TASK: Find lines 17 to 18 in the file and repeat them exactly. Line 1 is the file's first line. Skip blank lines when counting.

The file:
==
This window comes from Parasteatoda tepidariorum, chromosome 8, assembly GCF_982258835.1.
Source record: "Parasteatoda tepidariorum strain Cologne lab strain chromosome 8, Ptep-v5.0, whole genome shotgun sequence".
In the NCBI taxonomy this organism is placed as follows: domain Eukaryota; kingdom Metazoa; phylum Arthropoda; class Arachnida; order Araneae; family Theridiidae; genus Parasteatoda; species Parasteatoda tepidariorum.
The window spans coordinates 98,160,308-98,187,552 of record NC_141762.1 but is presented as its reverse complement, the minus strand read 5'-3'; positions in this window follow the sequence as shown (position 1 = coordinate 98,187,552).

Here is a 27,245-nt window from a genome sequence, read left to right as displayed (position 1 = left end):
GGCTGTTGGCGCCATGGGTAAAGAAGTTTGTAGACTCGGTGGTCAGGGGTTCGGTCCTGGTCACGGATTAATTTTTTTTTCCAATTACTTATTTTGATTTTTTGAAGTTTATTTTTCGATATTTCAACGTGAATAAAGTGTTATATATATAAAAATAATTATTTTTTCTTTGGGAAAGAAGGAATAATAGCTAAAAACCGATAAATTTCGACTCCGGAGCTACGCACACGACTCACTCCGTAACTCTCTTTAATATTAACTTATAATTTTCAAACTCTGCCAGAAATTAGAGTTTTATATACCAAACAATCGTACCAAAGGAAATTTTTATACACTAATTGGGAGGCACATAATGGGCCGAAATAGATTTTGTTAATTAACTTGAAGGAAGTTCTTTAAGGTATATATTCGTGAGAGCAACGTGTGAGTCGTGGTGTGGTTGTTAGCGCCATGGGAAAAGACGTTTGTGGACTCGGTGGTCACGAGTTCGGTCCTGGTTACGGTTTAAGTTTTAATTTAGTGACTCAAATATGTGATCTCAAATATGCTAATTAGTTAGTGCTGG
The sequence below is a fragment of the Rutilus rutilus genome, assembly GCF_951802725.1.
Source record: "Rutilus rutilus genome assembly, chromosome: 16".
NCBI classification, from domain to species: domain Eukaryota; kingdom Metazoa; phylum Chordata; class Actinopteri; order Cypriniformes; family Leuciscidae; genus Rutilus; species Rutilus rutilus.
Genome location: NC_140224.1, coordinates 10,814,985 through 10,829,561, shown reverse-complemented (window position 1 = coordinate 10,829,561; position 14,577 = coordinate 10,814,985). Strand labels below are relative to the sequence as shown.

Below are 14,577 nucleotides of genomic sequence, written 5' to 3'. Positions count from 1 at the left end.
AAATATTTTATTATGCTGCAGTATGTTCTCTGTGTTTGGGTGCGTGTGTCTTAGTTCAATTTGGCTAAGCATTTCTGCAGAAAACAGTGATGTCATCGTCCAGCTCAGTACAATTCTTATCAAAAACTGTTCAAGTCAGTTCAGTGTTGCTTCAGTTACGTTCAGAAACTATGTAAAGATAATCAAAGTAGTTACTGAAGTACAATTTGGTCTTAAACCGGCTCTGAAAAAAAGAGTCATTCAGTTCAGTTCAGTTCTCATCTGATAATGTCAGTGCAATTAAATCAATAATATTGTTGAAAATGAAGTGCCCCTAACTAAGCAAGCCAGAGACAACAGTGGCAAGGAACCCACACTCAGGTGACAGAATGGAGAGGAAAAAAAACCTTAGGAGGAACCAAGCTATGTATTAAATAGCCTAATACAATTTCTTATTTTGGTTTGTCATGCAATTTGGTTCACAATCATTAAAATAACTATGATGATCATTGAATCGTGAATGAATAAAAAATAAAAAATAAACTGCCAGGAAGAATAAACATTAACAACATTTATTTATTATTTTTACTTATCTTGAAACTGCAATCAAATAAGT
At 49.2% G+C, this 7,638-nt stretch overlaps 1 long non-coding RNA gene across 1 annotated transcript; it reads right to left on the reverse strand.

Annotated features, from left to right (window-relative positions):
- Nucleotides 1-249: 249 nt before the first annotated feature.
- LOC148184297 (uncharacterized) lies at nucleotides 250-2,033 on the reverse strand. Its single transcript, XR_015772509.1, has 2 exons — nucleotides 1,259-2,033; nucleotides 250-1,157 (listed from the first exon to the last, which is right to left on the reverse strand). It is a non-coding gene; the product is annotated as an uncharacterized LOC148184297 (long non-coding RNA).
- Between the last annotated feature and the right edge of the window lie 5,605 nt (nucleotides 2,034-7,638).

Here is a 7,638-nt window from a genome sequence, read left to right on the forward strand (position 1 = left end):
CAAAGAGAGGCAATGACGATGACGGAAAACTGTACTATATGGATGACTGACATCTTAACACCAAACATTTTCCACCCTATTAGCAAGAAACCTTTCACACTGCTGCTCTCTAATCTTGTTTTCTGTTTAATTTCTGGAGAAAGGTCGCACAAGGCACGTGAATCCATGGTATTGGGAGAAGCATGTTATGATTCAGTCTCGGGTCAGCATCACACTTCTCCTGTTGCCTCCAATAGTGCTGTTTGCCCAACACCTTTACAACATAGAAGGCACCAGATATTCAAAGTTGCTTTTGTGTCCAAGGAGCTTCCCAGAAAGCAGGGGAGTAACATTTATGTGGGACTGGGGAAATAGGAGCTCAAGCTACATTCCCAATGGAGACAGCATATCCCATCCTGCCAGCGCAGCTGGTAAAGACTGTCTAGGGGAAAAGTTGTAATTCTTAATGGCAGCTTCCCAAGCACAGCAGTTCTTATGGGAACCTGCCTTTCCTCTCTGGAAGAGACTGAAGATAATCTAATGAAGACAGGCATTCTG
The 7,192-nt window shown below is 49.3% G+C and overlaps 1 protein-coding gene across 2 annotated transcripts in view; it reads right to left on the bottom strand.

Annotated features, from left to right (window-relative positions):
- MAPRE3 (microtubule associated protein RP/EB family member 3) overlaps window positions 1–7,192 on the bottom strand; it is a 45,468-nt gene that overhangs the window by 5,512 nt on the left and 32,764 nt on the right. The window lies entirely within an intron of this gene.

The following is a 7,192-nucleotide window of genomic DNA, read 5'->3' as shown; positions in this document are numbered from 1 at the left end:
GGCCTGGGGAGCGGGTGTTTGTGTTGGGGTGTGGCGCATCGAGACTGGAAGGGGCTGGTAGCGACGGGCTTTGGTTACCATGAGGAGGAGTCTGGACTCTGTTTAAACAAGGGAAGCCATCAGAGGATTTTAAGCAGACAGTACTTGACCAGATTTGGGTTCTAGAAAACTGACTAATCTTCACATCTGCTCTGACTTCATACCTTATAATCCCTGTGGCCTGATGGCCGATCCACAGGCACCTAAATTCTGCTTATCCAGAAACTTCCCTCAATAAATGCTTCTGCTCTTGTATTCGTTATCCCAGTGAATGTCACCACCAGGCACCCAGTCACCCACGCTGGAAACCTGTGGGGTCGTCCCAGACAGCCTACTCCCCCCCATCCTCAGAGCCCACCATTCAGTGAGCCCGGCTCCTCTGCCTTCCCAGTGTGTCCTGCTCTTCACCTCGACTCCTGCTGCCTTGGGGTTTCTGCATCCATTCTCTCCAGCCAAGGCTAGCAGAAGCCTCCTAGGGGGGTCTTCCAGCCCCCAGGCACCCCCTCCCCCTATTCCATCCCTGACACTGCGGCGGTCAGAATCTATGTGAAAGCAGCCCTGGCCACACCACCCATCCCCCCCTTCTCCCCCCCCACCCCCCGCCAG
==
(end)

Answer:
- Between the last annotated feature and the right edge of the window lie 5,605 nt (nucleotides 2,034-7,638).

Here is a 7,638-nt window from a genome sequence, read left to right on the forward strand (position 1 = left end):